The comic’s title story, Rene Kulbach’s ‘Tang’, also has this tactic imbedded; though, it fails dreadfully. The story is clearly a parody of the popular American television show The Lone Ranger, with a one-dimensional Indigenous sidekick and all. The story displays a meager attempt to amend race relations, despite the story, on the surface, supposedly being uninvolved with the war effort. This attempt is made through the conceptualization of ingroups and outgroups. While the protagonist’s Indigenous sidekick, Hank Steel (of course possessing a highly Westernized name), is made and dressed to appear as part of the ingroup, in the third through sixth panels Buddy Brackenbridge (the protagonist) slaughters a group of Indigenous raiders, Buddy remarking as he fires his gun, “One Redskin less…” (11). This, and that Hank Steel is only given the capacity to make observational one-liners, leads to the conclusion that Hank is being made out to be ‘one of the good ones’. This shows the incapacity of the artists to understand outgroups, unless members of those outgroups assimilate into the ingroup and take up the role of flatterer, sidekick, and tag along, incapable of expressing complex thought or emotion. Fundamentally, despite being an attempt to create a unity between races, it misses the mark of genuineness by several leagues. However, it is an attempt nonetheless, and one that likely would not have been made without the previously mentioned government initiative to create unification between Canadians. Certainly, the protagonist’s, and, potentially, the artist’s, attitudes towards Indigenous people more generally suggests this.

A Change in Gender Roles (Sort of… For now)

Another major part of government propagandizing was changing the role of women in the absence of a large male workforce; this is reflected in the conflicting consistency of presenting women in the comic. Most of the female characters are presented in their stereotypically helpless gender role; however, there is also the emergence of something quite new: a female superhero, Nelvana of the Northern Lights (Dingle 1-9). Even in this case, the female protagonist is given little action or dialogue, but it is still noteworthy in that she is portrayed as being dignified and maintaining the aspect of self-sufficiency – something that would have been reflective of a primarily female population needed for factory work. It is important to note this dualism: women are expected to play their assigned roles as perpetual ‘damsels in distress’, as seen in Ross Saakel’s ‘Captain Wonder’ (20-26), but are now having their identities affirmed so as to be dignified in the archetype of the heroine, the polar opposite of the damsel.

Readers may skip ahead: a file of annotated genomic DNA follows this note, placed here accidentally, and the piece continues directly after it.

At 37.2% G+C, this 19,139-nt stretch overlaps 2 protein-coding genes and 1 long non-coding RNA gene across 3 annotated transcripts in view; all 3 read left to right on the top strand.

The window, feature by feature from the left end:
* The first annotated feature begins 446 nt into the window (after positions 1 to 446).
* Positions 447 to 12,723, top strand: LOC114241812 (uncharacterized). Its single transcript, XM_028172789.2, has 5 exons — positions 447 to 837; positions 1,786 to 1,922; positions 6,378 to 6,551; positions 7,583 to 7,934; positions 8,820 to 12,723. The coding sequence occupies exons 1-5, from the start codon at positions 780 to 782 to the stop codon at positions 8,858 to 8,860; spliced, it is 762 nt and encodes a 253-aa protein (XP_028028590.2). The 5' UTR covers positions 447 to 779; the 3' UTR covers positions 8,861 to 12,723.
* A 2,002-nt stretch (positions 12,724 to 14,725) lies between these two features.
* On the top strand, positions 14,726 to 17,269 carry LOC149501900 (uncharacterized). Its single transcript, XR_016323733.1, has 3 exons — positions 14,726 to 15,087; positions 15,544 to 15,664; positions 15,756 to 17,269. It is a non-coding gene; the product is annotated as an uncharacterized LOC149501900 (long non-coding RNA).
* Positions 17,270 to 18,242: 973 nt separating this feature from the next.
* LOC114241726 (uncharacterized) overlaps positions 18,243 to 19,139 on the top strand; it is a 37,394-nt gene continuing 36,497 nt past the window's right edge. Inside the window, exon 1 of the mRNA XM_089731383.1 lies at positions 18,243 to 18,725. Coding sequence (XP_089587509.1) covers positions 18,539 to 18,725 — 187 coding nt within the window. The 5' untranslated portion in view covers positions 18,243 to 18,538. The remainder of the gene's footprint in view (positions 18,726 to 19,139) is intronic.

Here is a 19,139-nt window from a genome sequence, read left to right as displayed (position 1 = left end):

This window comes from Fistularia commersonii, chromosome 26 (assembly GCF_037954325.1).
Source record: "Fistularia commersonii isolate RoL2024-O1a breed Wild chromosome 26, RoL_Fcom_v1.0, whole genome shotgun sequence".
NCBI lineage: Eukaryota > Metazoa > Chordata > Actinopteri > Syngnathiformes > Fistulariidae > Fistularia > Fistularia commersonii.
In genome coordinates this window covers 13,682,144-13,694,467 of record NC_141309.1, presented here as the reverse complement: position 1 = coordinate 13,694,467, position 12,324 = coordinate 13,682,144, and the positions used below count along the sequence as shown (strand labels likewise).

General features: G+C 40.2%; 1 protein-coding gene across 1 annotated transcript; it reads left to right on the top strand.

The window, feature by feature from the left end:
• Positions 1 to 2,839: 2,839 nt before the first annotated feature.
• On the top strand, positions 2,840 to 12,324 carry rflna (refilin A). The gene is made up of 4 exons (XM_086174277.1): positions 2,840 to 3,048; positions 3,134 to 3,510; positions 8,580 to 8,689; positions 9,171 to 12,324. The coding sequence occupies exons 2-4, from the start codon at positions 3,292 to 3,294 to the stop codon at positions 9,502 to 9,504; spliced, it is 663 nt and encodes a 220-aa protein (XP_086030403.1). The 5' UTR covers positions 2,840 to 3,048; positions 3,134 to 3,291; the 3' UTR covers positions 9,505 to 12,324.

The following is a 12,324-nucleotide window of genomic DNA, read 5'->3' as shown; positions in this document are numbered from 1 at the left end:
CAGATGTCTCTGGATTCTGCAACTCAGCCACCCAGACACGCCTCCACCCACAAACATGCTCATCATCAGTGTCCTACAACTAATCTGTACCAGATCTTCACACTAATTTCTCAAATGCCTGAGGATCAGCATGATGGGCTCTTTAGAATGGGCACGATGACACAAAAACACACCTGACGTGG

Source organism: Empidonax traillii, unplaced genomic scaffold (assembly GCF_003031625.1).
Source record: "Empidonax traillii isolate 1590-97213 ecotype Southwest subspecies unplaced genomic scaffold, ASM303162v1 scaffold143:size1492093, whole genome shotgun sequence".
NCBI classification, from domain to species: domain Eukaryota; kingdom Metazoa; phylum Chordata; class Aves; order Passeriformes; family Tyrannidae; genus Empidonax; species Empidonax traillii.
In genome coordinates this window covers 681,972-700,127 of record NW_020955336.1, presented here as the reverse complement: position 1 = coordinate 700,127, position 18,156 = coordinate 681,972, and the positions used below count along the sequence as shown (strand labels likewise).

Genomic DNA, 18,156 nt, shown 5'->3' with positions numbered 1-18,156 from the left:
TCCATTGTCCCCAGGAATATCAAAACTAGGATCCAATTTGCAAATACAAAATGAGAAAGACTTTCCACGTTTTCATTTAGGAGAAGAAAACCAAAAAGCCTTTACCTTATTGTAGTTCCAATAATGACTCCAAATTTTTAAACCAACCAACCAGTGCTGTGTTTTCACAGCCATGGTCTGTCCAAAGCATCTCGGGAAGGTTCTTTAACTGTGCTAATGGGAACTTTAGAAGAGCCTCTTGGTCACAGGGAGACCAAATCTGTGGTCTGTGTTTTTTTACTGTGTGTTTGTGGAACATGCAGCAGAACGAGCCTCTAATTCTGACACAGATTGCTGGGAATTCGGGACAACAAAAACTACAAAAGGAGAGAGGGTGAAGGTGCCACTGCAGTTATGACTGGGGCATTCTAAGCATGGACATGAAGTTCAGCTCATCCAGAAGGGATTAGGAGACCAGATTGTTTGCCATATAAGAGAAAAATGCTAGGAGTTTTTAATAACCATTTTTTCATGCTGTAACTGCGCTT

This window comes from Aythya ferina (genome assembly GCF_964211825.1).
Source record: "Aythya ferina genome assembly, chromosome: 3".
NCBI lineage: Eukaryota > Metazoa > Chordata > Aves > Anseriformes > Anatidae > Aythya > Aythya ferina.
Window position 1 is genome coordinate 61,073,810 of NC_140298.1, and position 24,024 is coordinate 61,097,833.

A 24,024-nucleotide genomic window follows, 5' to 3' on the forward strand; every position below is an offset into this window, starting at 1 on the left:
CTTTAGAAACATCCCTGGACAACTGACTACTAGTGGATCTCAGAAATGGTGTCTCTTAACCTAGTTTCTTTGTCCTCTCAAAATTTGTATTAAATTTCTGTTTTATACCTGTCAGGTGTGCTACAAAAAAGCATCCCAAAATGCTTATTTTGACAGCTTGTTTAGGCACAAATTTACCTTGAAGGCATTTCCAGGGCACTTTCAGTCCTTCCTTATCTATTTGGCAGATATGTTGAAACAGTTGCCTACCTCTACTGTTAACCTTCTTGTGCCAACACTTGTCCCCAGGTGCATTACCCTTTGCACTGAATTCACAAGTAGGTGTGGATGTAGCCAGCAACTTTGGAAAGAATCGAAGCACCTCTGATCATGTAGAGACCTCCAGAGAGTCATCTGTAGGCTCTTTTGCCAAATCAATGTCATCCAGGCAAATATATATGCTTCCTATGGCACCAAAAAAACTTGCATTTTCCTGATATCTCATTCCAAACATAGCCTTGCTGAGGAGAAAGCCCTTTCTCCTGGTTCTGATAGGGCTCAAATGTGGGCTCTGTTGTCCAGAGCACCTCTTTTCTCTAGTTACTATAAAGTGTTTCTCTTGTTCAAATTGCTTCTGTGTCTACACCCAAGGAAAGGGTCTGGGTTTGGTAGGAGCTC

Perhaps one might postulate that this is not evidence of propaganda, rather evidence of the natural progression of women’s improved agency in society. However, in hindsight, nothing about this societal shift was natural, rather an explicit symptom of government campaigns to manipulate women into occupying the factory assembly lines to support the war effort. By 1944, nearly half of adult women had joined the work force (Harttman 16), which was aided by government changes in policy to allow women to serve their country in the production of military equipment and armaments. During this time, numerous government campaigns were implemented to achieve this, and women’s participation was won primarily through the amalgamation of femininity with the idea and setting of factory work to promote female friendly environments where women could see themselves working (Hartmann 17). This was evident not only within the factory, where monthly beauty competitions were held as an appeal to women’s desire not to come off as too masculine, but can be viewed in several wartime propaganda posters, particularly posters aimed at selling victory bonds. These posters were explicitly created with the intent of coercing the female populace into joining the factories, again, by appealing to a sense of patriotic duty (Halbesleben 77-78). The assault was, then, twofold: feminize the workplace to hoodwink women into desiring the monotony of factory life, and, in case this was not sufficient, guilt them into supporting the war effort with persistent talk of duty.

“War Time Propaganda Poster”, 1940-1945. Commonwealth Air Training Plan Museum.

This was only to be flipped on women post-war, however, with reverse campaigns promoting the return to ‘the kitchen’, along with significant drops in the wages of women who wanted to continue factory work (Hartmann 17-18). What these factors suggest is that women’s labour was not only expendable to the Canadian government, but was actively exploited. What was, later, perhaps, falsely interpreted as societal recognition and acknowledgement of women’s capacity to fill traditionally male occupied positions was more realistically active manipulation. Furthermore, if government institutions had truly felt that women were equal to men, that they too could be superheroes and not just damsels, then they would not have been so apt to discourage female workers from factory work upon the return of the male populace. This, in part, may explain why the character of Nelvana, despite being a superheroine, still embodies stereotypes of female passivity. What this shows is the disingenuousness of the comic’s attempt to create a female protagonist that is empowering, but rather that the comic only followed trends of the Canadian wartime, helping to create the façade of recognition to facilitate women’s propagandizing.

Conclusion

Having comprehensively analyzed Triumph Comics: No. 19 and affectively contextualized the media, it is evident that the collection of comics is nested in and is an example of wartime propaganda for expressly economic purposes. What may cause the greatest disdain from this exhibit’s findings is the span of such propaganda, targeting women, children, men, and even reaching towards racialized groups. One may make certain allowances given the context, WWII, and make the case that all was a matter of necessity. However, regardless if such allowances are valid, the comic still serves as a prime example of a nations attempt to create a collectivist culture using fearmongering and nationalism. Subsequently, and rather unfortunately, this leaves the origin of Canada’s comic book industry muddied from the start, having less to do with art, and more to do with politics and propagandizing the citizenry.